When is a person no longer middle-aged? 55? 60? How do we define old? Many of us would consider 65 the turning point. After all, in Australia, people traditionally reach retirement age and can qualify for the Age Pension at 65, which has quite naturally come to symbolise the entry point into older age.
Research from the International Institute for Applied Systems Analysis (IIASA) in Vienna, Austria has come up with some refreshing new information that may well turn our current thinking about the retirement age on its head. They argue that instead of measuring an individual by age, a better measure is how long the person has left to live.
In Palaeolithic times, individuals would be lucky to reach the age of 30. Two hundred years ago, a 60-year-old would be considered a very old person. In the 1950s, a 65-year-old person living in a developed country could anticipate another 15 years ahead. Today, it is anticipated that baby boomers could live much longer than their parents’ generation, living well into their 90s.
How old is middle aged? To answer this question, according to the IIASA, old age should be defined by having 15 or fewer years left to live, which technically means we remain middle-aged until we’re 74. Today we are healthier, fitter and are remaining more mentally and socially stimulated – all of which contributes to good health, later retirement and improved life expectancy.
I could be handy, mending a fuse
When your lights have gone
You can knit a sweater by the fireside
Sunday morning go for a ride
Doing the garden, digging the weeds
Who could ask for more?
Will you still need me, will you still feed me
When I’m sixty-four?
When I’m 64, Lennon, McCartney
As the Beatles attested, 64 was once assumed old. But by today’s standards, 64 is merely middle-aged, not retiring age.
Some of us have an easier time of it than others, though. Money may not be able to buy love, but it certainly can buy us extra time in terms of a healthier life. Researchers point out that affluence has a profound influence on longevity. Those who are affluent have an increased life expectancy of an average of nine years when compared to those who are poor.
People from poor countries, disadvantaged backgrounds or those given fewer opportunities or access to education also have a harder time in old age – and consequently suffer poorer health, with a greater need for resources.
Statistics around our potential longevity are startling. They are not just comforting for the many of us that are in no hurry to grow old; they provoke a multitude of questions and challenges for our government and society as a whole. Questions like: what is an appropriate Australian retirement age? And, how do we support people as they age past the traditional retiring age?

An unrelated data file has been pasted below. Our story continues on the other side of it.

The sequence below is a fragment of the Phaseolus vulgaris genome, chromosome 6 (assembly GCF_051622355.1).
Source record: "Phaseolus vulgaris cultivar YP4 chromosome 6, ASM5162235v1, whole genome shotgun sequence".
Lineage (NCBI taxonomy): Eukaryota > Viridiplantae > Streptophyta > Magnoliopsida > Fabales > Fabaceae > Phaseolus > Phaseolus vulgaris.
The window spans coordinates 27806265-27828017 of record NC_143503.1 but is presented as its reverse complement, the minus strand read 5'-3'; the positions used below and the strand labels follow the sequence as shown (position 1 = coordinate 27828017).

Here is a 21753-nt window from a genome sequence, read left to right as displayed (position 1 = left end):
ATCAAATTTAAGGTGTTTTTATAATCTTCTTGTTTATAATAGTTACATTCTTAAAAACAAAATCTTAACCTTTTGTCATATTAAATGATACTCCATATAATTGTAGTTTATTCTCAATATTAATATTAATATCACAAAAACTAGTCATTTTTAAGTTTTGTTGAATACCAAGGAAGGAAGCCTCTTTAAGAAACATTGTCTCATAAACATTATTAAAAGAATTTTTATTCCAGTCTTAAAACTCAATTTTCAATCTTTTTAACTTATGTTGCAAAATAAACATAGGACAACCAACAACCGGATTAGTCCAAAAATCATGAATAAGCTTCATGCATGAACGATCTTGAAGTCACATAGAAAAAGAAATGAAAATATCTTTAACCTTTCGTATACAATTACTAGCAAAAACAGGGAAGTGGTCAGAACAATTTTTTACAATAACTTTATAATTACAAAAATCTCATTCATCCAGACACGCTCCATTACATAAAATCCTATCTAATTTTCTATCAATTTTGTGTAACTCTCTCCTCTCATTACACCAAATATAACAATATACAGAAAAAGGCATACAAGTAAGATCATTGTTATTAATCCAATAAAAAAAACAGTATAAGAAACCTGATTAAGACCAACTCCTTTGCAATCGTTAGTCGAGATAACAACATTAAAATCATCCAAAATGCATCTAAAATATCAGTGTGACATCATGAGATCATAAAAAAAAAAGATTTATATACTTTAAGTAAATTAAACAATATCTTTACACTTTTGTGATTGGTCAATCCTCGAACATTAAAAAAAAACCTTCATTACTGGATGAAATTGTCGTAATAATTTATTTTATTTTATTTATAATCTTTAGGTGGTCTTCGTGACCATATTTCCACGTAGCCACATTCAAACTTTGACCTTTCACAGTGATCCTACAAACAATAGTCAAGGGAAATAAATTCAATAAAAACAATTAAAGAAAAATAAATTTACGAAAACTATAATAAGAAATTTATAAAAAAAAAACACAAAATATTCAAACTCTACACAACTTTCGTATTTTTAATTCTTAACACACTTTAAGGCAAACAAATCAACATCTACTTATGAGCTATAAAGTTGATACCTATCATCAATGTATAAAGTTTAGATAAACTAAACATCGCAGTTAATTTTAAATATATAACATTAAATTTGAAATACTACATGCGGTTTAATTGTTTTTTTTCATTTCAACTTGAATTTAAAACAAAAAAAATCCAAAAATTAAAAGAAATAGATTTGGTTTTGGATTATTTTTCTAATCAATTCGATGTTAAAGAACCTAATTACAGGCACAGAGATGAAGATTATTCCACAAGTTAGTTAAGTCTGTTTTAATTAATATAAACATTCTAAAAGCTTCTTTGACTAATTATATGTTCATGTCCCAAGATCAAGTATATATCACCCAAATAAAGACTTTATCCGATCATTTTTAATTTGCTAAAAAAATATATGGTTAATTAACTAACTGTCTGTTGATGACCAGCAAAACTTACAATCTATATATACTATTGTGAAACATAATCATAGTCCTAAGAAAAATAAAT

Australia’s growing number of retirement age pensioners may put a huge strain on our public spending. With many more elderly people dipping into the pension for years longer than anticipated, it may be challenging for the government to keep up. Compounding this is the burden of elderly housing and aged care.
These needs are often overemphasised, though, according to a 2015 report by the World Health Organisation in Geneva. Contributions by elderly people far outweigh the financial investment of caring for them. Older people make considerable contributions to the community, society and families particularly through family support like providing child care to grandchildren.
Also, as many Australian 65-year-olds are far healthier, sharper and less dependent than those of previous generations, they continue to be active for longer. Many of these older people don’t want to slow down and continue to contribute to the workforce or run their own businesses.
Society, and the workforce, not only in Australia but also in other developed countries need to take these new statistics into account and not discriminate against older aged workers by considering them “past it” or over the retirement age.
Attempts to break down barriers in the Australian workforce have already started. The government has commenced an initiative to keep Australians working for longer with the Restart Programme. Currently, the government offers a wage subsidy of up to $10,000 if you employee an eligible mature aged jobseeker for 12 months or more (providing they work for more than 30 hours a week).
This program has come under some scrutiny, though. Former National Seniors Chief ExecutiveMichael O’Neill says that the government needs to do more to encourage mature age people to stay in the workforce, especially as the retirement age to qualify for the pension is scheduled to increase. Historically, incentivising employers with cash bonuses hasn’t worked well if offered in isolation from other support programs.
Professor Philip Taylor from the School of Business and Economics at Monash University also stated that there was little evidence that incentive schemes targeting older people succeeded. It can send out negative stereotypical messages surrounding elderly people that they are somehow ‘difficult to employ’. Also, it is unlikely that it will attract the long-term unemployed or low-skilled older workers. Those that would benefit most would most likely be mature, highly skilled workers.
“For many people, 70 is the new 50 and signifies the quiet revolution that has taken place in longevity.”
Some suggest that better use of money would be to offer retraining programs for older people aimed at introducing new skills, and most importantly, changing the community’s attitude towards retirement age by creating a more inclusive environment, both socially and in the workplace.
Read more at http://www.sageagedcare.edu.au/blog/the-new-retirement-age-researchers-suggest-old-age-begins-at-74/